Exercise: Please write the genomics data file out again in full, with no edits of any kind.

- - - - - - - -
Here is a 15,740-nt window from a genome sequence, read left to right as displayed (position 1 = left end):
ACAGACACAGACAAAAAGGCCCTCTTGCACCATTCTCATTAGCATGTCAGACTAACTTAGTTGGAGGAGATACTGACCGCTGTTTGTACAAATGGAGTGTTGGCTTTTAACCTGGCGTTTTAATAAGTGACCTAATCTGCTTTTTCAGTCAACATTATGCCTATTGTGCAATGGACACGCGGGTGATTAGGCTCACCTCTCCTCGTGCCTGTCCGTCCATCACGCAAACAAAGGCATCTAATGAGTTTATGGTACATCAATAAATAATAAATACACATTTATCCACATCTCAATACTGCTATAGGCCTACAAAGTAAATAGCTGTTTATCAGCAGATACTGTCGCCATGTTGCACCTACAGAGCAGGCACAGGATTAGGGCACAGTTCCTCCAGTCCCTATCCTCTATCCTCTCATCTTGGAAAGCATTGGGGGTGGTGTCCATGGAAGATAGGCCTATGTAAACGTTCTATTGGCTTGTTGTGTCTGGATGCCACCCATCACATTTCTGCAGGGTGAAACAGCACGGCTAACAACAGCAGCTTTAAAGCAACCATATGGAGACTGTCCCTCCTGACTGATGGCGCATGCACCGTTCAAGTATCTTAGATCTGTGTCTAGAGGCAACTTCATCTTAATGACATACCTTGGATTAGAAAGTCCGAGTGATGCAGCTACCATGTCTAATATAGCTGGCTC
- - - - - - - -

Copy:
Here is a 15,740-nt window from a genome sequence, read left to right as displayed (position 1 = left end):
ACAGACACAGACAAAAAGGCCCTCTTGCACCATTCTCATTAGCATGTCAGACTAACTTAGTTGGAGGAGATACTGACCGCTGTTTGTACAAATGGAGTGTTGGCTTTTAACCTGGCGTTTTAATAAGTGACCTAATCTGCTTTTTCAGTCAACATTATGCCTATTGTGCAATGGACACGCGGGTGATTAGGCTCACCTCTCCTCGTGCCTGTCCGTCCATCACGCAAACAAAGGCATCTAATGAGTTTATGGTACATCAATAAATAATAAATACACATTTATCCACATCTCAATACTGCTATAGGCCTACAAAGTAAATAGCTGTTTATCAGCAGATACTGTCGCCATGTTGCACCTACAGAGCAGGCACAGGATTAGGGCACAGTTCCTCCAGTCCCTATCCTCTATCCTCTCATCTTGGAAAGCATTGGGGGTGGTGTCCATGGAAGATAGGCCTATGTAAACGTTCTATTGGCTTGTTGTGTCTGGATGCCACCCATCACATTTCTGCAGGGTGAAACAGCACGGCTAACAACAGCAGCTTTAAAGCAACCATATGGAGACTGTCCCTCCTGACTGATGGCGCATGCACCGTTCAAGTATCTTAGATCTGTGTCTAGAGGCAACTTCATCTTAATGACATACCTTGGATTAGAAAGTCCGAGTGATGCAGCTACCATGTCTAATATAGCTGGCTC